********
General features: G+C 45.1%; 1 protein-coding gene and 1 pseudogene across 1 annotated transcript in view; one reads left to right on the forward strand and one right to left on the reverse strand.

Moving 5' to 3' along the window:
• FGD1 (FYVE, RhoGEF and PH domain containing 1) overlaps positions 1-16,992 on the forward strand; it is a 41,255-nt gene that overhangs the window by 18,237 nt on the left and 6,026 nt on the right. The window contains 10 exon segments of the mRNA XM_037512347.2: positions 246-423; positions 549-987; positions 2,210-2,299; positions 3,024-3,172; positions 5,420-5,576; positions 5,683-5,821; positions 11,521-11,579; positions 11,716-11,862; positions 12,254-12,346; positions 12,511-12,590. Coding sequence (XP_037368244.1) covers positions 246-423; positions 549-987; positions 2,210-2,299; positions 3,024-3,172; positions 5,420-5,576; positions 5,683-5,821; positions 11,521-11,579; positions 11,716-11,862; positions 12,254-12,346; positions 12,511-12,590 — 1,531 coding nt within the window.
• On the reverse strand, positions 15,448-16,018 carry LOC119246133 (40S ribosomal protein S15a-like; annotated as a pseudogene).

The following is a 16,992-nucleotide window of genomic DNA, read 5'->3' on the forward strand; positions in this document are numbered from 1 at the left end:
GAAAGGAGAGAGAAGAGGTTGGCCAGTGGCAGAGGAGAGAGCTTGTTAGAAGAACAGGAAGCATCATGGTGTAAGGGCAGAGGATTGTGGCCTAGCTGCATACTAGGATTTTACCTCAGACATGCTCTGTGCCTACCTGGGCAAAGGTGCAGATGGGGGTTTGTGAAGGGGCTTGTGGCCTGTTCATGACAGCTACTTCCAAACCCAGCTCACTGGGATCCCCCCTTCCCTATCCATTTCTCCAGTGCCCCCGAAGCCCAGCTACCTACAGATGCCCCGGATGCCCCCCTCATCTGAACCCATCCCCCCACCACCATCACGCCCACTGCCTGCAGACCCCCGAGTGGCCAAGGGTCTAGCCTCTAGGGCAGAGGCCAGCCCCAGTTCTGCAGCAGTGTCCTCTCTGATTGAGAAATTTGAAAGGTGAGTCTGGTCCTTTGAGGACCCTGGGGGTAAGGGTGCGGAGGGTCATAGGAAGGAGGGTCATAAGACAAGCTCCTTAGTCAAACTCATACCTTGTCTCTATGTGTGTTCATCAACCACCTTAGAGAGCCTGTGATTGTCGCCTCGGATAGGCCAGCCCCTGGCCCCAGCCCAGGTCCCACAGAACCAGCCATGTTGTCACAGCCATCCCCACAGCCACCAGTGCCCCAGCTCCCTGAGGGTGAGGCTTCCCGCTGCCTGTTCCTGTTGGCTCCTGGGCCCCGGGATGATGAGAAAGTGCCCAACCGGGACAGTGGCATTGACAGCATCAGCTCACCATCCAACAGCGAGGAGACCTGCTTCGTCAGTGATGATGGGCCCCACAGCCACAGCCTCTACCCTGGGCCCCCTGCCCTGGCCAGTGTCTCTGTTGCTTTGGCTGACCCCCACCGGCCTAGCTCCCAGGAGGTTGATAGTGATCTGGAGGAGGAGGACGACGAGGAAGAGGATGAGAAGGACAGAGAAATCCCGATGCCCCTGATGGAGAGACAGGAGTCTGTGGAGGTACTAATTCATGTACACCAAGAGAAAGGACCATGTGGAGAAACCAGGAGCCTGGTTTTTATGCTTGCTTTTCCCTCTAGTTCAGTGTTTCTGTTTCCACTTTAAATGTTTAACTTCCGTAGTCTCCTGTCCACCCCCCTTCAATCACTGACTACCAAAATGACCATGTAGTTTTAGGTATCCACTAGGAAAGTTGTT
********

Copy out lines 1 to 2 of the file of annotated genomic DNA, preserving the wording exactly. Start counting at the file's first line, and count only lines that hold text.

General features: G+C 45.1%; 1 protein-coding gene and 1 pseudogene across 1 annotated transcript in view; one reads left to right on the forward strand and one right to left on the reverse strand.

Moving 5' to 3' along the window: